(60) See id. ("The burden is on plaintiffs, the party challenging the directors' decision, to rebut this presumption.").

(61) See id. ("Thus, absent an allegation of interestedness or disloyalty to the corporation, the business judgment rule prevents a judge or jury from second guessing director decisions if they were the product of a rational process and the directors availed themselves of all material and reasonably available information."); see also Dodge v. Ford Motor Co., 170 N.W. 668, 678 (Mich. 1919) ("The management of the corporation and its affairs rests in the board of directors, and no court will interfere or substitute its judgment so long as the proposed actions are not ultra vires or fraudulent. They may be ill advised... but this is no ground for exercise of jurisdiction.").

(62) See Citigroup, 964 A,2d at 124 ("The standard of director liability under the business judgment rule 'is predicated upon concepts of gross negligence.'").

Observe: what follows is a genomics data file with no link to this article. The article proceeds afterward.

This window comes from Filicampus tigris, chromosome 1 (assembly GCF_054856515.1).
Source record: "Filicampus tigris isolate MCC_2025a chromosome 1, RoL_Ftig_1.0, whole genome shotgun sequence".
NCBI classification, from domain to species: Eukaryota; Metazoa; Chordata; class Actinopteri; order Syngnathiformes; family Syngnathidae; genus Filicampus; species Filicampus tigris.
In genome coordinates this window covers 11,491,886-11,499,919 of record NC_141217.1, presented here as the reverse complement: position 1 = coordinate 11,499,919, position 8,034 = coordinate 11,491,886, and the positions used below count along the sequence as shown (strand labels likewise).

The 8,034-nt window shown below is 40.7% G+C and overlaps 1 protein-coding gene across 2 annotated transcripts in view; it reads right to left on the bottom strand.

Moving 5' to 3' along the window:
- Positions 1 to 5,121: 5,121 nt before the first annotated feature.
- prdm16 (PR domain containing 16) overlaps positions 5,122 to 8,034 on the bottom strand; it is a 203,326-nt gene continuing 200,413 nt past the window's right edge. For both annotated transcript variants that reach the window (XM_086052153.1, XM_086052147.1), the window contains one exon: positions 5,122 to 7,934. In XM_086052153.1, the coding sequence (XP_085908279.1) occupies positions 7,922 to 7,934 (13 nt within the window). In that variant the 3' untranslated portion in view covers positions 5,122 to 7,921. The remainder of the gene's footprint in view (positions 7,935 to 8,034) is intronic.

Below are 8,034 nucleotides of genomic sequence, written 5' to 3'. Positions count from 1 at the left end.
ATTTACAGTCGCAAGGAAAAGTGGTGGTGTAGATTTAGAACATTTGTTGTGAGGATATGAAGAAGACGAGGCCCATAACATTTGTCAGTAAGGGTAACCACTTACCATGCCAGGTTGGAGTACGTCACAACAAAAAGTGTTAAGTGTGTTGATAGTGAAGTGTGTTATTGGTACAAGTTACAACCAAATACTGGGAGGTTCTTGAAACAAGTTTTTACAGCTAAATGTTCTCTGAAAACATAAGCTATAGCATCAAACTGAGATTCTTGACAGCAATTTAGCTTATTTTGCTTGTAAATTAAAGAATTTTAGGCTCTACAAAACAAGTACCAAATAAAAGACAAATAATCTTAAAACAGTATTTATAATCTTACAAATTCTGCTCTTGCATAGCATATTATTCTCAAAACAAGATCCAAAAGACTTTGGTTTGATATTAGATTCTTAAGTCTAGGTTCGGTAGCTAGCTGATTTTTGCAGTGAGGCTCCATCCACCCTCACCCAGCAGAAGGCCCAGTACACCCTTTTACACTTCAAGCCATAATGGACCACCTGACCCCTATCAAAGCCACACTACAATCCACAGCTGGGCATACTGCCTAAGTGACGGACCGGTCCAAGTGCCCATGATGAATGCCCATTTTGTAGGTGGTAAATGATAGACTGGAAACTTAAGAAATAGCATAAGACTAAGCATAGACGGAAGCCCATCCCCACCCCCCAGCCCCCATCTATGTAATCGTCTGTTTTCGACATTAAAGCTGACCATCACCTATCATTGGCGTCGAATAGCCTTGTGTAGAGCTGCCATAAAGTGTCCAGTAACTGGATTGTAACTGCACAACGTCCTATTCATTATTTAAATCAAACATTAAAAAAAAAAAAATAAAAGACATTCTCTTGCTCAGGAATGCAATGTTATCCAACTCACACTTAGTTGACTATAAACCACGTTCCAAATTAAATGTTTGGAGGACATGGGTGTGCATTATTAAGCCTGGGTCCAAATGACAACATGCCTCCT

(63) See PRINCIPLES OF CORP. GOVERNANCE: ANALYSIS AND RECOMMENDATIONS [section] [section] 5.02,5.05 (AM. LAW INST. 1994) (codifying duties owed to shareholders in transactions involving self-dealing and corporate opportunities); see also Aronson, 473 A.2d at 812 ("[D]irectors can neither appear on both sides of a transaction nor expect to derive any personal financial benefit from it in the sense of self-dealing, as opposed to a benefit which devolves upon the corporation or all stockholders generally"). But see Stone ex rel. AmSouth Bancorporation v. Ritter, 911 A.2d 362,370 (Del. 2006) ("[T]he fiduciary duty of loyalty is not limited to cases involving a financial or other cognizable fiduciary conflict of interest. It also encompasses cases where the fiduciary fails to act in good faith.").

(64) See Weinberger v. UOP, Inc., 457 A.2d 701, 710 (Del. 1983) ("The requirement of fairness is unflinching in its demand that where one stands on both sides of a transaction, he has the burden of establishing its entire fairness, sufficient to pass the test of careful scrutiny by the courts.").

(65) The Delaware Supreme Court in Weinberger stated that
[t]he concept of fairness has two basic aspects: fair dealing and fair
price. The former embraces questions of when the transaction was timed,
how it was initiated, structured, negotiated, disclosed to the